ASD Welcomes the Launch of a European Defence Fund

  • June 12, 2017

June 12, 2017 - When Jean-Claude Juncker mentioned the European Defence Fund for the first time in September 2016, he took everybody by surprise, including his own services. Work on defence research was already well on its way, but a Defence Fund?

Nine months and two Commission Communications later (European Defence Action Plan of October 2016, and European Defence Fund of June 2017), things have become clearer: the Defence Fund will consist of two windows on research and capabilities and support cooperative defence programmes throughout their development cycle, i.e. from research to acquisition. It will include different instruments and provide support from the EU budget tailored to the phase of the industrial cycle concerned.

The research window is already beginning to finance collaborative defence research at the EU level through the Preparatory Action (PA), which will run over three years with a total expected budget of €90 million. The PA prepares the ground for a fully-fledged defence research programme under the next MFF, with an estimated budget of €500 million per year fully funded by the EU budget. The Commission will present a proposal for this programme in the course of 2018 in order to be operational on 1 January 2021.

The capability window will consist of a Defence Industrial Development Programme (DIDP) and a financial toolbox. Through the DIDP, the EU will co-fund with Member States the development phase of cooperative defence programmes. On 7 June, the Commission tabled its legislative proposal for the DIDP, which will now be negotiated in and between Council and Parliament. For its initial phase (2019/20), the Commission proposes a DIDP budget of €500 million; from 2021 onwards, this budget should be increased to €1 billion per year.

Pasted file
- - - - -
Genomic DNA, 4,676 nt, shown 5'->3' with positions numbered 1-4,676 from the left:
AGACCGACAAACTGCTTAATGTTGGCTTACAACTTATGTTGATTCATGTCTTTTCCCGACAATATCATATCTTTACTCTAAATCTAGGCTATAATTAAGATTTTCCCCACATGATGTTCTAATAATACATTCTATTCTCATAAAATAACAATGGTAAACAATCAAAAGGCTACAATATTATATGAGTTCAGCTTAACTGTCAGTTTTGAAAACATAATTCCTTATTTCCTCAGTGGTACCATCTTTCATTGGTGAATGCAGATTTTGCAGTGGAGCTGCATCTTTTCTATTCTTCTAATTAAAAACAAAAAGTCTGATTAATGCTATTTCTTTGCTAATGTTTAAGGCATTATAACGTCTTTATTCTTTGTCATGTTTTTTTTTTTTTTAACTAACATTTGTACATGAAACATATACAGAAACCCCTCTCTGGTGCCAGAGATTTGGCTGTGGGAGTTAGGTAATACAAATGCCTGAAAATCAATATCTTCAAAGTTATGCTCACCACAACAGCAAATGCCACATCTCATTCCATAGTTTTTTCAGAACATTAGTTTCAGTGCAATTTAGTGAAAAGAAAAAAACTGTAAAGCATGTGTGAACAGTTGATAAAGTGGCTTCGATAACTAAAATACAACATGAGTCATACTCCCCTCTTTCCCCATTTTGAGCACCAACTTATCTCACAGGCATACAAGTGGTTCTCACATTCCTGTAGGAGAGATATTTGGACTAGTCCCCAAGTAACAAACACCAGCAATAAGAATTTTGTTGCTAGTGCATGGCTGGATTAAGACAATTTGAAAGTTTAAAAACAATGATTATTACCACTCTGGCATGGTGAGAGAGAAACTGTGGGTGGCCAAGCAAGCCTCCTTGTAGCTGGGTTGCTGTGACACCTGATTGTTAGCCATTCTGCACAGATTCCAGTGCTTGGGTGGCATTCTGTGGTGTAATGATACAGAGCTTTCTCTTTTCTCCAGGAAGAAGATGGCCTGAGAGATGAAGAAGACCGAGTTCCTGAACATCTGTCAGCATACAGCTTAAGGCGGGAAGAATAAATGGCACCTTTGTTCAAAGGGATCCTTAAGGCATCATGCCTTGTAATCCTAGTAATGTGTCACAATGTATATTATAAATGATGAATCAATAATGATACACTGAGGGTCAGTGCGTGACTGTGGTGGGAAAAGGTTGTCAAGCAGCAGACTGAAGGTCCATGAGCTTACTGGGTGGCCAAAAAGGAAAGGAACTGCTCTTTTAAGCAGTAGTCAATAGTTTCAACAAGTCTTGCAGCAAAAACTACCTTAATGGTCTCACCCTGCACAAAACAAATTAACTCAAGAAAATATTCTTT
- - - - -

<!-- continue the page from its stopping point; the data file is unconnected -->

On top of that, the European Commission intends to develop financial engineering instruments aimed at supporting Member States to put in place funding arrangements for cooperative projects. These instruments would not mobilise additional resources from the EU budget, but help to synchronise national budget cycles, ensure fair risk and cost sharing and avoid financial constraints in the supply chain.

What matters most for industry is of course the envisaged programmes for research and development. The proposed combined annual budget of €1,5 billion from 2021 onwards could clearly make a difference and give a boost to defence cooperation in Europe. Of course, many questions are still open:

  • Budgets: for the time being, all figures are indicative for what the European Commission intends to propose under the next MFF. Whether the European Parliament and Member States support these budget proposals – in particular in the light of Brexit – remains to be seen;
  • Modalities: Here, the devil is in the detail. Funding rates, IPRs, eligibility criteria, etc. still need to be defined. Some lessons can already be learnt from the PA, but a lot needs to be done. The same is true for the governance, which will have to differ considerably from the traditional EU comitology;
  • Priorities: The Fund will only be successful if it supports key capability needs. In order to define these needs, it is crucial to put in place at the EU-level a robust defence planning process. This will be the litmus test for Member States’ political will to boost defence cooperation.

ASD is actively engaged in the implementation of the European Defence Fund to ensure that industry interests are fully taken into account.  Although uncertainties still persist, the progress made over the last twelve months is remarkable. The European Commission has clearly identified defence as a priority for the EU, it drives the process in an unprecedent way and is strongly supported by the European Council. All this is still no guarantee for success, but it opens an outstanding window of opportunity for European defence that we should not miss.

Sky